Small Towne Short Stories – Orange Daily News: Part III
By Amber Montgomery
It’s 7 p.m. right before the Friday night rush and Tommy Wells just started his shift. After clocking in and putting his kelly green apron on over a black polo, he immediately sets to work. First task of the night: Deep clean the oven.
* * *
Tommy, 48, was one of the first Starbucks employees hired at this location almost a decade ago. But Tommy’s relationship with 44 Plaza Square goes back further to when he was on the other side of the coffee counter as a regular, when the building donned the Diedrich Coffee sign on its facade.
“Those were very different days,” he says as I sit off to the side of the bar and alternately talk and watch him work. “I was a fair amount younger and had a lot more time on my hands.”
He smiles as he looks over his shoulder to greet Anthony, a regular, coming in for his nightly cup of coffee and a couple of hours of reading.
After placing his order Anthony chooses a seat at the bar next to me. He runs his hand over a book clothed in a blue-and-gold dust jacket: A Short History of Nearly Everything by Bill Bryson. Anthony picks through the pages until he finds his place somewhere around the middle of the book. He adjusts his wire-rimmed glasses, leans his head on his left fist and begins to read. Tommy goes back to scrubbing.
* * *
By the time 7:30 p.m. rolls around the oven is done and a steady stream of customers line up to get their caffeine fix and share of sugar for the night.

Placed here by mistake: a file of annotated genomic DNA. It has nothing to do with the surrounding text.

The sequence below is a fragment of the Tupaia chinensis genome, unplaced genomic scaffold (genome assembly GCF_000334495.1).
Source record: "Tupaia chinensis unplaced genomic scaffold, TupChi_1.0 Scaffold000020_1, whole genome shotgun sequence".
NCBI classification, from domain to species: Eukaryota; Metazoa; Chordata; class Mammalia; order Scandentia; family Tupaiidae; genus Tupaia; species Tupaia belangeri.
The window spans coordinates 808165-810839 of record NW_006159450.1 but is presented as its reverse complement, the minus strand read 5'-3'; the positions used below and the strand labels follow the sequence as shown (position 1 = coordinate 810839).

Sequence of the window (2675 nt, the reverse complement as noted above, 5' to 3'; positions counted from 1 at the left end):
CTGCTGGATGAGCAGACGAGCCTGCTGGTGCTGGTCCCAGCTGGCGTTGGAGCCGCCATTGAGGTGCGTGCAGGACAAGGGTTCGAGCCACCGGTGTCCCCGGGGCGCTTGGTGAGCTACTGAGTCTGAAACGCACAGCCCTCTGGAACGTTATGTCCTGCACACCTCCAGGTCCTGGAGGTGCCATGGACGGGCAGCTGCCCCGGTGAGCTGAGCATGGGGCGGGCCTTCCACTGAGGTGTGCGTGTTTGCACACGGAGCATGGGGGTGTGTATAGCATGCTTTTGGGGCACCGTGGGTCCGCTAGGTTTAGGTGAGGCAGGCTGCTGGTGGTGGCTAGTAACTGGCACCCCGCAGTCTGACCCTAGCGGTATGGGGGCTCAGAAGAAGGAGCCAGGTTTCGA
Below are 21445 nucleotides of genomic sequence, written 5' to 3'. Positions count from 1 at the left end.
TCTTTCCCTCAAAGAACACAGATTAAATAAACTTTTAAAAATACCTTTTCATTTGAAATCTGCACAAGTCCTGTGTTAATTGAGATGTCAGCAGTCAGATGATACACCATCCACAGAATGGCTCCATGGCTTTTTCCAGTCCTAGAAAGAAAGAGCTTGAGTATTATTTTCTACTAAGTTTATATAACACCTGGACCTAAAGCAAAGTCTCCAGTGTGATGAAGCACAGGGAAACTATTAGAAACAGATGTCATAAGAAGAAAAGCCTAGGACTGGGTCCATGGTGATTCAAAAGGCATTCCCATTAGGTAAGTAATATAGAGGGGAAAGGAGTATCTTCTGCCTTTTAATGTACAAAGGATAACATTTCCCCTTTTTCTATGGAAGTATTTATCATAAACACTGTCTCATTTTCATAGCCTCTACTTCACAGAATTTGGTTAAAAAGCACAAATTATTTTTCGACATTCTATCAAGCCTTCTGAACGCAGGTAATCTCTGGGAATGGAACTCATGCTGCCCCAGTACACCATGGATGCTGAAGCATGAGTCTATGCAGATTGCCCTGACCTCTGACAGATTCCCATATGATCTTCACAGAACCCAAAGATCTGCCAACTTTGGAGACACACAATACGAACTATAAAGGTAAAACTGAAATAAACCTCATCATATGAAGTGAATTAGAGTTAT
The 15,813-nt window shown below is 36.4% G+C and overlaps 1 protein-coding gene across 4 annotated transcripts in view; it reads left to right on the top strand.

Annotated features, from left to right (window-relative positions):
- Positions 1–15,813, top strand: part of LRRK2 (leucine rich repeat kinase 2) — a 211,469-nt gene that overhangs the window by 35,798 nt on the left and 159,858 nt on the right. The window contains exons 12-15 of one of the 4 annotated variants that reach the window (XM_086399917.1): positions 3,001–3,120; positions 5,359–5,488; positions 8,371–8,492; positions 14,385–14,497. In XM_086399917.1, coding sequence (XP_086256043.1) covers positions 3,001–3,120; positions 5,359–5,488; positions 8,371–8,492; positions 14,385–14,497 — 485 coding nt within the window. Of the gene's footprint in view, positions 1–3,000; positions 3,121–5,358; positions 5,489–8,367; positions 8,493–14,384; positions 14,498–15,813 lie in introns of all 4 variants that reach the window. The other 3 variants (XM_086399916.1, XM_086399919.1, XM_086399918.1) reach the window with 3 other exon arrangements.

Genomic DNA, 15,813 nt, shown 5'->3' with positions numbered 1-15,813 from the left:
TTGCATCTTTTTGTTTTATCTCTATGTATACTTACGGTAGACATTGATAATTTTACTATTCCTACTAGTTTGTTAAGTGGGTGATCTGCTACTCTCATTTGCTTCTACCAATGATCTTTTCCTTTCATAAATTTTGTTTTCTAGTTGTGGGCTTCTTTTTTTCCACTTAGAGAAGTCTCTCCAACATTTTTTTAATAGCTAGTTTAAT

Sophia works the bar. Drink after drink, she shouts each customer’s name along with the name of the concoction she places on the counter, all the while topping cups with mountains of whipped cream. Her red hair is pulled back into a messy bun and she wears glasses with thick black frames, an array of colorful tattoos decorating each forearm. Like Tommy, she spends a good amount of time here too. She’s younger, 22, a Chapman student working toward a degree in screenwriting.
“I’ve got about a year and a half left,” she tells me confidently.
She brews another pot of Pike’s Place Roast and does a little shuffle across the back counter, pushing buttons, turning knobs and pulling levers as she produces more drinks and custom orders.
A group of grey haired men pours in. Tommy doesn’t hesitate as they shout out his name and greet him heartily. They exchange a few lines of barbershop banter before settling in at the large table at the right of the entrance. As they wait they talk about politics, the presidential candidates and backyard projects.
The fan above the seemingly revolving back door turns off and on, the blender hums, coffee beans grind, milk steams, ice cubes click and the chatter of two dozen or so patrons sends the place buzzing against a backdrop of Mumford & Sons.